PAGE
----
Algorithms can’t control your online activity on Facebook, Google and YouTube; learn the trick.

There are chances, by the time you have read this, you have already run through several algorithms throughout your day. Algorithms have curated an average person's life more than anything. The world in 2020 has plenty of facts to be cautious of algorithms. Considering the US presidential election results, we can count one more reason. 

Your life, not if controlled, but is at least being curated by more than half a dozen algorithms every day. Some are even more illegitimate than others. These finite sequences of computer implementable instructions have an increasing impact on determining what we see online or what we don’t. 

Its impact is beginning to rise to a bewildering degree, and millions of individuals have to face the waving effects. It is the year when the Chinese government is going to officially launch the Social Credit System, an ominous Black Mirror. It may boost or may tighten financial credit and other incentives for the entire population but it may not quite turn out as bad as you are predicting. There are zillions of other unexamined algorithms that have influenced uncountable human lives. 

Like in the UK, most of the population will forget this year's A level algorithm that are key exams for 18-year-olds influencing their college offers. The exams got cancelled due to this pandemic. To cover the results, the teachers were asked to give an estimate score of each person. But the government put these numbers into algorithms along with the school’s previous performances. 40% of the teacher's score estimates were downgraded leading high-achieving kids to face disadvantage. 

Algorithms, in turn, influence the news we see, help companies to predict what products customers are more likely to buy, tell politicians how you will vote, and the police officers whether or not one is likely to commit a crime. But people don't really think of algorithms, but only look at the results. Although, the algorithm is just a set of well-defined instructions so it is not racist, or classist, or even authoritarian.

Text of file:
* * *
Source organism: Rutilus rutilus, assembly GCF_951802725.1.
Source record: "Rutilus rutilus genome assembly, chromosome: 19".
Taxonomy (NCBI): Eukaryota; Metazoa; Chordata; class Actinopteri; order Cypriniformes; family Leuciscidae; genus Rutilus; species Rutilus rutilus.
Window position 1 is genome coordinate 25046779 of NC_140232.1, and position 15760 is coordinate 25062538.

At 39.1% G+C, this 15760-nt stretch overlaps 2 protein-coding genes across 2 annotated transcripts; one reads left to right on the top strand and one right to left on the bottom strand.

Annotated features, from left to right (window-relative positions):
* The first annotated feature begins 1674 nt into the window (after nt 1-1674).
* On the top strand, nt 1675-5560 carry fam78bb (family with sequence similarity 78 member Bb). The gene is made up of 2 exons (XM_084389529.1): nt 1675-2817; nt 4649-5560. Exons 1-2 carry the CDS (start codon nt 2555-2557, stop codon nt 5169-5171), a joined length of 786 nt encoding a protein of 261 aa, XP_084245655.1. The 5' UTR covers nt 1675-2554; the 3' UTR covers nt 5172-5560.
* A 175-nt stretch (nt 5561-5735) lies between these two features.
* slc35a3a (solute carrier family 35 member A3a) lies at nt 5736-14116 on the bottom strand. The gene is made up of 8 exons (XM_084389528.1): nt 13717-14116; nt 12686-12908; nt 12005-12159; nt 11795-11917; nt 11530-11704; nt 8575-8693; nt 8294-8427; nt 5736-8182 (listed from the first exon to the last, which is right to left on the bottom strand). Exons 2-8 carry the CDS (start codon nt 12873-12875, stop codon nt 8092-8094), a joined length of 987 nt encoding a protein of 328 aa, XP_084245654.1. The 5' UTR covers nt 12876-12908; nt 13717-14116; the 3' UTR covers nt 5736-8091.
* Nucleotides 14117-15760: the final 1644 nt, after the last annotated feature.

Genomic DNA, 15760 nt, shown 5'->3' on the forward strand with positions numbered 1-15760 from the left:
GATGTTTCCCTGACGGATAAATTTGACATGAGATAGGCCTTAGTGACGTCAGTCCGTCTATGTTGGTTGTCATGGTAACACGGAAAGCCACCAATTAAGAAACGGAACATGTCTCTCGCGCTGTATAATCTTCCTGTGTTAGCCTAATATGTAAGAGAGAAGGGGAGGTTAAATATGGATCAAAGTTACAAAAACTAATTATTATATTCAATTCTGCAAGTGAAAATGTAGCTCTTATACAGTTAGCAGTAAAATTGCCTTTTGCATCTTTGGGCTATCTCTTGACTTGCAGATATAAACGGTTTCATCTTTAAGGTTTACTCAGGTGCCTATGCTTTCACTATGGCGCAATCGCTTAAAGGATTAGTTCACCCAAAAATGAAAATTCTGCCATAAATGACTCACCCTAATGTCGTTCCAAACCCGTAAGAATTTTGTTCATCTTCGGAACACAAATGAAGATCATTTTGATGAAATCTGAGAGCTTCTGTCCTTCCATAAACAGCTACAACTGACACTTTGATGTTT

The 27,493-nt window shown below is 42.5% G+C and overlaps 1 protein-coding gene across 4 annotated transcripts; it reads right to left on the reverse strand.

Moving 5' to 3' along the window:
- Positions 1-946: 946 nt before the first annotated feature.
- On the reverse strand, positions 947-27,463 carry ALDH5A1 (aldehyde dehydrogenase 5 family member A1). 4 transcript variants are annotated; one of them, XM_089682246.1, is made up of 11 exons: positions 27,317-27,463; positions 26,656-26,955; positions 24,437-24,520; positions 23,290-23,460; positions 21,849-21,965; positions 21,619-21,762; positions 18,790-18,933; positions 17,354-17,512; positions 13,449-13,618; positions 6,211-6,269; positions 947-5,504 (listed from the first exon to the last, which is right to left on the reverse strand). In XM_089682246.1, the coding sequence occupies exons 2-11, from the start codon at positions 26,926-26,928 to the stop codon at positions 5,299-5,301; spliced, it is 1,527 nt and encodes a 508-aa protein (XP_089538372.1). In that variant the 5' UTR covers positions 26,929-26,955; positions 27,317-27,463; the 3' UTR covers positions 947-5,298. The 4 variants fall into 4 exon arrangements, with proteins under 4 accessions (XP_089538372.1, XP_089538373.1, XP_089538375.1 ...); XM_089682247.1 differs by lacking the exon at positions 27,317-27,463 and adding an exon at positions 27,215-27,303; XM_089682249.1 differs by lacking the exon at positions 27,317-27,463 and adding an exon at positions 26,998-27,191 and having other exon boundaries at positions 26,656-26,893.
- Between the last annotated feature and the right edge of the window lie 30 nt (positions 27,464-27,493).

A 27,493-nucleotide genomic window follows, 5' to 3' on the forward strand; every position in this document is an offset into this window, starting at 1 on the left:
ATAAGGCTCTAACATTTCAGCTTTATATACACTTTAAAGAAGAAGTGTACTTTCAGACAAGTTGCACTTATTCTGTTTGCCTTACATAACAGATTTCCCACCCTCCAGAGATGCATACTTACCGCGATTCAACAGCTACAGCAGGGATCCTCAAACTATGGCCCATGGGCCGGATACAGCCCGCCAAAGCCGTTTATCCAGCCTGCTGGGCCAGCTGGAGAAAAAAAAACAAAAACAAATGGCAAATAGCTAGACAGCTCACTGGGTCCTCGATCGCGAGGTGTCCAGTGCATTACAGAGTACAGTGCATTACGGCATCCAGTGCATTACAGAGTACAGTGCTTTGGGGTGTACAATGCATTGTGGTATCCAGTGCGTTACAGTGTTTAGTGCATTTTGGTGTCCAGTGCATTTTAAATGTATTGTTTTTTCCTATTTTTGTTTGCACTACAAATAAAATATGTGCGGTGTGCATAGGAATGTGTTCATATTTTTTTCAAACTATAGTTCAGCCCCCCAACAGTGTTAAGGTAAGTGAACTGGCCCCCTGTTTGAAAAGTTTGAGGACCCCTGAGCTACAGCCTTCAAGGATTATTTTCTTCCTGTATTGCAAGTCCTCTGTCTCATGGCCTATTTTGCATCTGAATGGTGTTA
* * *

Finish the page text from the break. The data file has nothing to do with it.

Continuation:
If you are aware of the science fiction film, Minority Report, you may have seen how the would-be criminals are convicted even before they break the law. Perhaps you did not know that it was based on an algorithm.

"In all sorts of ways. From what we choose to read and watch to whom we choose to date, algorithms are increasingly playing a huge role. And it's not just the obvious cases, like Google search algorithms or Amazon recommendation algorithms”, said Hannah Fry when asked how algorithms are changing human life in an interview by Vox.

“We have invited these algorithms into our courtrooms and our hospitals and our schools, and they are making these tiny decisions on our behalf that are subtly shifting the way our society is operating.”

One cannot live without algorithms entirely because we are highly dependable on them to calculate multiple probabilities faster and more effectively than the human mind. According to Mashable, studies have shown that social media algorithms can alter our mood and can govern our brains. This is how algorithms in 2020 have effected major content services:

1. Facebook

Facebook, having the strongest algorithm, has nearly 2 billion visits daily. Almost all of them allow algorithm present posts that are most engaging as determined by the company. Content that causes big discussions are pushed to the top and Mark Zuckerberg knows it. Presently, if you take a look at the top posts in 2020 on Facebook, they are ruled by names like Ben Shapiro, Franklin Graham, and Sean Hannity.

However, even conservatives have caused them to be disturbed by Facebook Algorithms.

You still can reduce their influence by removing the sorting algorithm from your timeline. Instead of watching your friends' popular posts, watch all your friends post in reverse chronological order. 

2. YouTube

The 70% of YouTube videos we watch daily are recommended by the service’s algorithm. Those video results are optimized to make the viewer watch more YouTube videos and ads. The platform prioritizes controversial content so that you watch it even if you do not want to. Then the algorithm assumes the kind of videos you like and suggests you the similar kind of videos that most viewers watched next. 

One solution to stop automatically watching the next videos is turning off auto-play. This will stop you to watch all the recommended videos assumed by the YouTube algorithm.

3. Instagram

Unlike the parent company Facebook, Instagram still does not allow you to see the posts in reverse chronological order. It vanished that option back in 2016 which led to many conspiracy theories of "shadow Banning". It will show certain names always on the top even if you keep scrolling for long. However, the platform has recently given its users the option to see with whom they’ve interacted the least. At the “following” option in your account, you’ll see two categories, “Least Interacted With” and “Most shown in Feed”. Besides, you also have the option to sort your feed by the order in which you followed your friends. 

4. Twitter

Twitter has long been known for following the format of showing the most recent posts. The founder has introduced solutions that will allow you to follow topics and not just people in order of the most engaging posts at the top. 

You can go back to the basic Twitter format by clicking at the ‘Home' icon on the top of the page. By clicking on the star icon next to it, you can go back to the traditional style 'latest Tweets' format. It may be difficult or time taking for you to find a good tweet on Twitter. But the 'latest Tweets' can be a range of information from your followers and the accounts you follow. 


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